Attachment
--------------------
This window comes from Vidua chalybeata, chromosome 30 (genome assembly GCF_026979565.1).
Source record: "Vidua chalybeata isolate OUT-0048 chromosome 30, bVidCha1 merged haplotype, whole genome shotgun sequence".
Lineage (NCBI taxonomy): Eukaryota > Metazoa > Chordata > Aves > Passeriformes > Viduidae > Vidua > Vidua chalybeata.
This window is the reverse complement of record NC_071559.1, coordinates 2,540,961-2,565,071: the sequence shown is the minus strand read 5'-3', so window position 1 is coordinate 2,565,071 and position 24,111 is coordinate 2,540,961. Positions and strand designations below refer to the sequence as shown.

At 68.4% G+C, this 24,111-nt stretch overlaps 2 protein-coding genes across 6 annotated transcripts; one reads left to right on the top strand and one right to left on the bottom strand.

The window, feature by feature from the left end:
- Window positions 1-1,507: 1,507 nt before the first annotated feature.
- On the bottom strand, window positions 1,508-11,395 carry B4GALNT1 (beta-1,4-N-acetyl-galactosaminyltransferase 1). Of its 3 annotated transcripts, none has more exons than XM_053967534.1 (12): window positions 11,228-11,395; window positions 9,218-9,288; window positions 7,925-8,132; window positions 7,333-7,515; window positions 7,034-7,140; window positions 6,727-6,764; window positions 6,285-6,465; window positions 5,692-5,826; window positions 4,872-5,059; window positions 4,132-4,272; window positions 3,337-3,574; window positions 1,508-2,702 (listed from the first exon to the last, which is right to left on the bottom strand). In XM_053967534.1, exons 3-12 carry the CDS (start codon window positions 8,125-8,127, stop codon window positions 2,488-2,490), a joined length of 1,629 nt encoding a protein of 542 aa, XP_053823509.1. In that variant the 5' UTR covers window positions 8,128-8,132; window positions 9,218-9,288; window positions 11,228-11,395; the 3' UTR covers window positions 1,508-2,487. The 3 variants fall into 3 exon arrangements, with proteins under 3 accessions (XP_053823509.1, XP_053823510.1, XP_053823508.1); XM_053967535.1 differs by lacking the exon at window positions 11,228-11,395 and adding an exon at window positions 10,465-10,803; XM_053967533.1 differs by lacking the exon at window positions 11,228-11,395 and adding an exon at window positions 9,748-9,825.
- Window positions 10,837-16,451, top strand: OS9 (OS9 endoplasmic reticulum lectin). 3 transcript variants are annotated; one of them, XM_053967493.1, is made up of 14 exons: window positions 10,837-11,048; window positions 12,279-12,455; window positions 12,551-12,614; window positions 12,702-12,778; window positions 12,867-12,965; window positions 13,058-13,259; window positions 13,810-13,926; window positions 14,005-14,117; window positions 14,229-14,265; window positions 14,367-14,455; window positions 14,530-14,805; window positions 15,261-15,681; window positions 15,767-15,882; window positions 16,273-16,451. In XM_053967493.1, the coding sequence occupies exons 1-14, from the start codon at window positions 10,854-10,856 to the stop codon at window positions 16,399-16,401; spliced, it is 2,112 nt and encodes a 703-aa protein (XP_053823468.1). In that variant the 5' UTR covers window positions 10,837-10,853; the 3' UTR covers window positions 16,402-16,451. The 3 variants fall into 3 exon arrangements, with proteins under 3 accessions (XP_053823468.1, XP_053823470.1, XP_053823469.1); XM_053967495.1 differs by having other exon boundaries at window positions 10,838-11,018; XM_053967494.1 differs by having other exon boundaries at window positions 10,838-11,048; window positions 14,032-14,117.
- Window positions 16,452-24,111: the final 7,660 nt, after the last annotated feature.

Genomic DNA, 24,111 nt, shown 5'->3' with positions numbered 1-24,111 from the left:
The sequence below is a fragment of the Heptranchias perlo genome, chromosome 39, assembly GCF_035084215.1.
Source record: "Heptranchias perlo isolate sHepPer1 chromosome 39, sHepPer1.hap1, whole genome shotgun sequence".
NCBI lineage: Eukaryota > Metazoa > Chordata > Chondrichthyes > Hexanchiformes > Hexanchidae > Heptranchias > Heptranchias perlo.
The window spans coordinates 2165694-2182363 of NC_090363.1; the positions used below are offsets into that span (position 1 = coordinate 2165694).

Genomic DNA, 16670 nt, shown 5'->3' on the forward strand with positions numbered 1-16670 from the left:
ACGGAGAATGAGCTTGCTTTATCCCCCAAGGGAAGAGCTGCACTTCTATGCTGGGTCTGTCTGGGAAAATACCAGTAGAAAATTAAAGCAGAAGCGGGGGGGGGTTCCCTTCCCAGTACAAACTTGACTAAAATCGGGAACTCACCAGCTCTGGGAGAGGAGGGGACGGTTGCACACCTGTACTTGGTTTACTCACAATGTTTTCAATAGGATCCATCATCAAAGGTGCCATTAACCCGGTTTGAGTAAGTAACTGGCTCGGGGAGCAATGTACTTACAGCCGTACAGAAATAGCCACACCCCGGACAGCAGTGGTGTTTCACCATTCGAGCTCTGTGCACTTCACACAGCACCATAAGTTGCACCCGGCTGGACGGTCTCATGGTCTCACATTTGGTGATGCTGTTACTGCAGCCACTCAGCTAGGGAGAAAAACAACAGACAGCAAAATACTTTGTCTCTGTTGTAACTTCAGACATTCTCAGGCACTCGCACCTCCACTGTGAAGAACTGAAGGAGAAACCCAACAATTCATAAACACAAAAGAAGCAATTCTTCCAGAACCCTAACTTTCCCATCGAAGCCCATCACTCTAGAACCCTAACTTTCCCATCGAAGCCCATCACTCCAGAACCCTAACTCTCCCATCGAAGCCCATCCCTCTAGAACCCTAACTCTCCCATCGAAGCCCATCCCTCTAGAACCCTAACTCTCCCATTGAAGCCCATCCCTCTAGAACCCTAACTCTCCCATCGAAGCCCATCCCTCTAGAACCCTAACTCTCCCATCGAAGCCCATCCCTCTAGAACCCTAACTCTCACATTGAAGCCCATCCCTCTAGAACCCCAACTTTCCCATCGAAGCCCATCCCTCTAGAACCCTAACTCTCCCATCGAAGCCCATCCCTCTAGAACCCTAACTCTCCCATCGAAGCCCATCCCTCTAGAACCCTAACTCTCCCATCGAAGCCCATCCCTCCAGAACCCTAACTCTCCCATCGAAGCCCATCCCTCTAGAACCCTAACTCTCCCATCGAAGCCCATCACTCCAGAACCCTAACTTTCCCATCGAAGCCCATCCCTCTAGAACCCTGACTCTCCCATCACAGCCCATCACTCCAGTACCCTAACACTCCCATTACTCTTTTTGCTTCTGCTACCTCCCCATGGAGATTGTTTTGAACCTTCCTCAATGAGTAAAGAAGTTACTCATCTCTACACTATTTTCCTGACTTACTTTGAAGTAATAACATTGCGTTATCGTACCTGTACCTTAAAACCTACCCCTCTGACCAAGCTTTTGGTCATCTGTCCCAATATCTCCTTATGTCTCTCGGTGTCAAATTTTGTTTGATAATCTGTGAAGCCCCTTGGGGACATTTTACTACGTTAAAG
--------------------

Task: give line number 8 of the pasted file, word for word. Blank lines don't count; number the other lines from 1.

- On the bottom strand, window positions 1,508-11,395 carry B4GALNT1 (beta-1,4-N-acetyl-galactosaminyltransferase 1). Of its 3 annotated transcripts, none has more exons than XM_053967534.1 (12): window positions 11,228-11,395; window positions 9,218-9,288; window positions 7,925-8,132; window positions 7,333-7,515; window positions 7,034-7,140; window positions 6,727-6,764; window positions 6,285-6,465; window positions 5,692-5,826; window positions 4,872-5,059; window positions 4,132-4,272; window positions 3,337-3,574; window positions 1,508-2,702 (listed from the first exon to the last, which is right to left on the bottom strand). In XM_053967534.1, exons 3-12 carry the CDS (start codon window positions 8,125-8,127, stop codon window positions 2,488-2,490), a joined length of 1,629 nt encoding a protein of 542 aa, XP_053823509.1. In that variant the 5' UTR covers window positions 8,128-8,132; window positions 9,218-9,288; window positions 11,228-11,395; the 3' UTR covers window positions 1,508-2,487. The 3 variants fall into 3 exon arrangements, with proteins under 3 accessions (XP_053823509.1, XP_053823510.1, XP_053823508.1); XM_053967535.1 differs by lacking the exon at window positions 11,228-11,395 and adding an exon at window positions 10,465-10,803; XM_053967533.1 differs by lacking the exon at window positions 11,228-11,395 and adding an exon at window positions 9,748-9,825.